Nintendo’s original headquarters (1889–1950s) in Shimogyo-ku, Kyoto

Ternyata perjalanan Nintendo juga gak mulus-mulus amat. Di buku ‘Range’ karya David Epstein, ada sebuah chapter yang menceritakan seorang laki-laki bernama Gunpei Yokoi. Dia direkrut oleh Nintendo untuk membuat game baru saat Nintendo lagi di ambang kebangkrutan. Surprisingly, Nintendo dulu sempat pivot ke bisnis lain, mulai dari kuliner, taksi, sampe hotel, bukannya cuan, Nintendo malah punya hutang besar. Gunpei Yokoi hadir menyelamatkan perusahaan dengan melahirkan game “Ultra Hand” yang terjual 1,2 juta kopi. Dari penjualan game tersebut, Nintendo berhasil melunasi hutang nya. Gunpei Yokoi terus melahirkan berbagai jenis game yang melejit di pasaran. Karena keberhasilannya mendesain permainan, Presiden Nintendo meminta dia untuk menjalankan R&D untuk pertama kalinya. Dengan penuh kagum saya membaca perjalanan Gunpei Yokoi yang cukup anti-mainstream dalam merancang game. Gunpei Yokoi meninggal tahun 1994, but his philosophy didn’t die with him. Sampai saat ini, Nintendo masih menganut filosofi “Literal Thinking with Withering Technology” atau 枯れた技術の水平思考 “Kareta Gijutsu no Suihei Shikō” dalam proses Research and Development. Dia salah satu orang yang berjasa besar dalam keberhasilan Nintendo sekarang.  

Cerita Nintendo di atas menjadi bagian dari proses discovery saya selama menempuh studi di Jepang. Saya juga belum membahas tentang dunia tabletop game (bakal saya bahas secara terpisah ya), yang mana tabletop game ini menjadi lini utama dari bisnis Ecofun. Game itu memiliki genre yang sangat luas, dan saya tidak mau membatasi diri untuk memilih genre game yang yang saya mau. I am very much open to any kind of games. Rasa penasaran saya semakin memuncak untuk menggali lebih dalam seluk beluk dunia game dan perkembangannya dari masa ke masa.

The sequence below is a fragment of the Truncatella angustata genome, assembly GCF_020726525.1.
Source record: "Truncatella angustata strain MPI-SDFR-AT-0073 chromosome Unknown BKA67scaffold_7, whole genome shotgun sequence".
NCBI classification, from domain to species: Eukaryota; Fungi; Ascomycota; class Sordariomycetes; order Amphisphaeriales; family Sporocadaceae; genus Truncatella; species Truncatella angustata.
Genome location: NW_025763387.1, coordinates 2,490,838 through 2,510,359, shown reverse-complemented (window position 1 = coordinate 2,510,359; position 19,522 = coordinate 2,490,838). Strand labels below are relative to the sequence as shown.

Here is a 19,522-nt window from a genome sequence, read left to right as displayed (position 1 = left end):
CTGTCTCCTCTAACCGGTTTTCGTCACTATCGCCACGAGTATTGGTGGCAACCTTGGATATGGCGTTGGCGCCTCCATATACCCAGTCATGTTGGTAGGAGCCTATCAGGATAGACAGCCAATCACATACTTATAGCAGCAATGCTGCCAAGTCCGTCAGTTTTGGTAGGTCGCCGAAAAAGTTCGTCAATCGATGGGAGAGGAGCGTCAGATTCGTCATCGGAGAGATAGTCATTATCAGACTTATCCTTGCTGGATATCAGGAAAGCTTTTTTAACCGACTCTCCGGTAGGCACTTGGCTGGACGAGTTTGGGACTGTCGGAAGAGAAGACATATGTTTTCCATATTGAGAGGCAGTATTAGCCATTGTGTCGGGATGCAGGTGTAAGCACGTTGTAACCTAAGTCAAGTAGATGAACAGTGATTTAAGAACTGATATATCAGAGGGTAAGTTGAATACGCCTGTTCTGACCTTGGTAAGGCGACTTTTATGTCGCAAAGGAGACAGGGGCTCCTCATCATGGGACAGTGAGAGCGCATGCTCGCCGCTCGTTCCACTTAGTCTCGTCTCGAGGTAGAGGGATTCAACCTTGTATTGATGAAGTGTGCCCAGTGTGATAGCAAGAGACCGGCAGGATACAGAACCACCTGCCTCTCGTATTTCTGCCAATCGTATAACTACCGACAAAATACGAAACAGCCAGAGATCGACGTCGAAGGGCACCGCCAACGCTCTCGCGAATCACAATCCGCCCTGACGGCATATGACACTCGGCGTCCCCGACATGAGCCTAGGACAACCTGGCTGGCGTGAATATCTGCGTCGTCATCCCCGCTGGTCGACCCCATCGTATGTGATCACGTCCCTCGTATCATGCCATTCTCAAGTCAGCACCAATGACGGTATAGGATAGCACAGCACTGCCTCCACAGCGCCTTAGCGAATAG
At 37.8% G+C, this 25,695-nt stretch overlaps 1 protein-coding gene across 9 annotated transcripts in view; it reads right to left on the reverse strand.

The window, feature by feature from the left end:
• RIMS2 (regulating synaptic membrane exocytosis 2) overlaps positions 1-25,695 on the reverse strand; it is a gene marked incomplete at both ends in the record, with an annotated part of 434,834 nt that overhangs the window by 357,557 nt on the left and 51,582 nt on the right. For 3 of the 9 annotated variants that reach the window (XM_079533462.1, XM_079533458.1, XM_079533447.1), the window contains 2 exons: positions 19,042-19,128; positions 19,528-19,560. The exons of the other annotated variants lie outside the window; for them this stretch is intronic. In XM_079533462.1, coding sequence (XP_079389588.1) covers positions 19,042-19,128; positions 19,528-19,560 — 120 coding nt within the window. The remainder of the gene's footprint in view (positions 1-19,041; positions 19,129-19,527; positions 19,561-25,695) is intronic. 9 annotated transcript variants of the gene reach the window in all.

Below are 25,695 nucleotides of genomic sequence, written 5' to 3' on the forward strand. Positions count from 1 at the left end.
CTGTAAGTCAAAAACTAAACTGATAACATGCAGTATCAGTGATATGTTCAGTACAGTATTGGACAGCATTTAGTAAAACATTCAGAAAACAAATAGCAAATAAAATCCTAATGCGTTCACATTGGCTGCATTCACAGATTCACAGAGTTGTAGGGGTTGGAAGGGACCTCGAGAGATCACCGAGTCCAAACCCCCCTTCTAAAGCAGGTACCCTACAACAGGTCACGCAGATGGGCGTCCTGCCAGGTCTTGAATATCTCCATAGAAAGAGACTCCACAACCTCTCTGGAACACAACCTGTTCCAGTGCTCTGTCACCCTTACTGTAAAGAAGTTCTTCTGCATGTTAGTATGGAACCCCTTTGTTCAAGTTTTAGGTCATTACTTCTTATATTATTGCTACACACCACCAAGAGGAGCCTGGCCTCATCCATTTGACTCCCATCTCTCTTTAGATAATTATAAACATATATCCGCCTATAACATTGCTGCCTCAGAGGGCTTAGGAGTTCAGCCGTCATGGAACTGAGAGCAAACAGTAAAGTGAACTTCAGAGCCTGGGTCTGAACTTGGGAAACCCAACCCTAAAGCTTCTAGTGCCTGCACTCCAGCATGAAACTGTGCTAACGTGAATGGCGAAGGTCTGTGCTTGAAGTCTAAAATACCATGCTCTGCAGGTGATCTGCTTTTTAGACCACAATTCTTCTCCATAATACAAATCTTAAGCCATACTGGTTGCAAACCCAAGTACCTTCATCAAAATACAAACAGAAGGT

Back again to my research, I am currently thinking hard to find what I really want to find out in this research. I hope this post can be a stamp to remind me that I should keep going. As Jimin said to himself, “Jimin you’re nice, keep going!”  And of course, I would be happy to write more about games! Dipikir-pikir saya jarang banget nulis soal games ya, malah banyakan nulis soal traveling, andai badanku bisa dibelah-belah, satu nulis game, satu nulis traveling, satu nulis jurnal, Hehe.

I am just happy to be where I am today.

Tiba-tiba, saya teringat mas Hangga, tetangga saya di Shugakuin pernah bilang “asik banget nge-riset tentang apa yang kamu senengin”.  

YES, OF COURSE I AM! 🙂 

I love games, I play games, and I am researching about games!

If you are new to games and curious about it, here are my recommendations to start:

  1.  “High Scores” Documentary on Netflix
  2. “It’s All A Game” Book by Tristan Donovan
  3. Video Games and Pandemic : https://www.washingtonpost.com/technology/2021/03/20/video-games-pandemic-friends/
  4. Dark Side of the Video Game Industry by Hasan Minhaj https://www.youtube.com/watch?v=pLAi_cmly6Q
  5. Settler of Catan, a board game designed by a German dentist https://www.youtube.com/watch?v=niTSTcZkriA